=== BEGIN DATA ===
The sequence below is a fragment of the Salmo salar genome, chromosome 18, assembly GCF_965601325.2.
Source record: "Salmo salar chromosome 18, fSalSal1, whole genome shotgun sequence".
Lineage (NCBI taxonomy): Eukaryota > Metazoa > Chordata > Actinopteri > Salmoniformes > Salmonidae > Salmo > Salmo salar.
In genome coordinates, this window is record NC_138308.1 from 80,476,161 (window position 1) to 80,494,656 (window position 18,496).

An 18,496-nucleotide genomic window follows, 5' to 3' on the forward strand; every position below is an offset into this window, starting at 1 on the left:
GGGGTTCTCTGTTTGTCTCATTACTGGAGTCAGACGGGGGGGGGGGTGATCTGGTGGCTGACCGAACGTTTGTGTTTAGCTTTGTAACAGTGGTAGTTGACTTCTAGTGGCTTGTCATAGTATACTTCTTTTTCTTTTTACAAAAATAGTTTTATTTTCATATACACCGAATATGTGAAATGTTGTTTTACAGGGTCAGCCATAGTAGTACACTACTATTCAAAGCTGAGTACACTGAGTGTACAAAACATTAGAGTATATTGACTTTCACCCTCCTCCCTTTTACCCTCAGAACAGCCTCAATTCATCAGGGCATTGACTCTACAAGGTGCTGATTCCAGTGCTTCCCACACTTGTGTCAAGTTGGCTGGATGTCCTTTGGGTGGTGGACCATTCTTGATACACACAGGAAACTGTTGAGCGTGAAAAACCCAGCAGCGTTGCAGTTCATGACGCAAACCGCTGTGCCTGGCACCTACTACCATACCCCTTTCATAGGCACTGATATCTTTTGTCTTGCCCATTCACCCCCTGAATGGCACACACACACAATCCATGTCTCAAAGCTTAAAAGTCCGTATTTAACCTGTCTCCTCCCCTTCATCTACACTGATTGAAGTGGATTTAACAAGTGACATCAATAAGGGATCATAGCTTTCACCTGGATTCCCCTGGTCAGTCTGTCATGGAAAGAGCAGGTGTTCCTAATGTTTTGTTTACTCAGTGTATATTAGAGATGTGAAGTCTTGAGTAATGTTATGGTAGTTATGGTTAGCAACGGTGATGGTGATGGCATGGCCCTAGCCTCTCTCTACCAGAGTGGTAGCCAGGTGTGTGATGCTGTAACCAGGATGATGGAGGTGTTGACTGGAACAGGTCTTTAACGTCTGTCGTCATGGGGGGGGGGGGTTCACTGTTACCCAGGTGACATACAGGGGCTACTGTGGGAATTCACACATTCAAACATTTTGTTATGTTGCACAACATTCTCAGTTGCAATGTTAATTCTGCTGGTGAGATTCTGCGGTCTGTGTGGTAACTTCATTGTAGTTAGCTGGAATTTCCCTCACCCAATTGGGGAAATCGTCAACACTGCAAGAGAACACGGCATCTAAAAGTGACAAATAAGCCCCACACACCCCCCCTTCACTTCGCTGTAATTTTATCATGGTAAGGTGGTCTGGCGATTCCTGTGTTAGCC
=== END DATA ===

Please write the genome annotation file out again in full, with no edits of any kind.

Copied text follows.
The sequence below is a fragment of the Salmo salar genome, chromosome 18, assembly GCF_965601325.2.
Source record: "Salmo salar chromosome 18, fSalSal1, whole genome shotgun sequence".
Lineage (NCBI taxonomy): Eukaryota > Metazoa > Chordata > Actinopteri > Salmoniformes > Salmonidae > Salmo > Salmo salar.
In genome coordinates, this window is record NC_138308.1 from 80,476,161 (window position 1) to 80,494,656 (window position 18,496).

An 18,496-nucleotide genomic window follows, 5' to 3' on the forward strand; every position below is an offset into this window, starting at 1 on the left:
GGGGTTCTCTGTTTGTCTCATTACTGGAGTCAGACGGGGGGGGGGGTGATCTGGTGGCTGACCGAACGTTTGTGTTTAGCTTTGTAACAGTGGTAGTTGACTTCTAGTGGCTTGTCATAGTATACTTCTTTTTCTTTTTACAAAAATAGTTTTATTTTCATATACACCGAATATGTGAAATGTTGTTTTACAGGGTCAGCCATAGTAGTACACTACTATTCAAAGCTGAGTACACTGAGTGTACAAAACATTAGAGTATATTGACTTTCACCCTCCTCCCTTTTACCCTCAGAACAGCCTCAATTCATCAGGGCATTGACTCTACAAGGTGCTGATTCCAGTGCTTCCCACACTTGTGTCAAGTTGGCTGGATGTCCTTTGGGTGGTGGACCATTCTTGATACACACAGGAAACTGTTGAGCGTGAAAAACCCAGCAGCGTTGCAGTTCATGACGCAAACCGCTGTGCCTGGCACCTACTACCATACCCCTTTCATAGGCACTGATATCTTTTGTCTTGCCCATTCACCCCCTGAATGGCACACACACACAATCCATGTCTCAAAGCTTAAAAGTCCGTATTTAACCTGTCTCCTCCCCTTCATCTACACTGATTGAAGTGGATTTAACAAGTGACATCAATAAGGGATCATAGCTTTCACCTGGATTCCCCTGGTCAGTCTGTCATGGAAAGAGCAGGTGTTCCTAATGTTTTGTTTACTCAGTGTATATTAGAGATGTGAAGTCTTGAGTAATGTTATGGTAGTTATGGTTAGCAACGGTGATGGTGATGGCATGGCCCTAGCCTCTCTCTACCAGAGTGGTAGCCAGGTGTGTGATGCTGTAACCAGGATGATGGAGGTGTTGACTGGAACAGGTCTTTAACGTCTGTCGTCATGGGGGGGGGGGGTTCACTGTTACCCAGGTGACATACAGGGGCTACTGTGGGAATTCACACATTCAAACATTTTGTTATGTTGCACAACATTCTCAGTTGCAATGTTAATTCTGCTGGTGAGATTCTGCGGTCTGTGTGGTAACTTCATTGTAGTTAGCTGGAATTTCCCTCACCCAATTGGGGAAATCGTCAACACTGCAAGAGAACACGGCATCTAAAAGTGACAAATAAGCCCCACACACCCCCCCTTCACTTCGCTGTAATTTTATCATGGTAAGGTGGTCTGGCGATTCCTGTGTTAGCC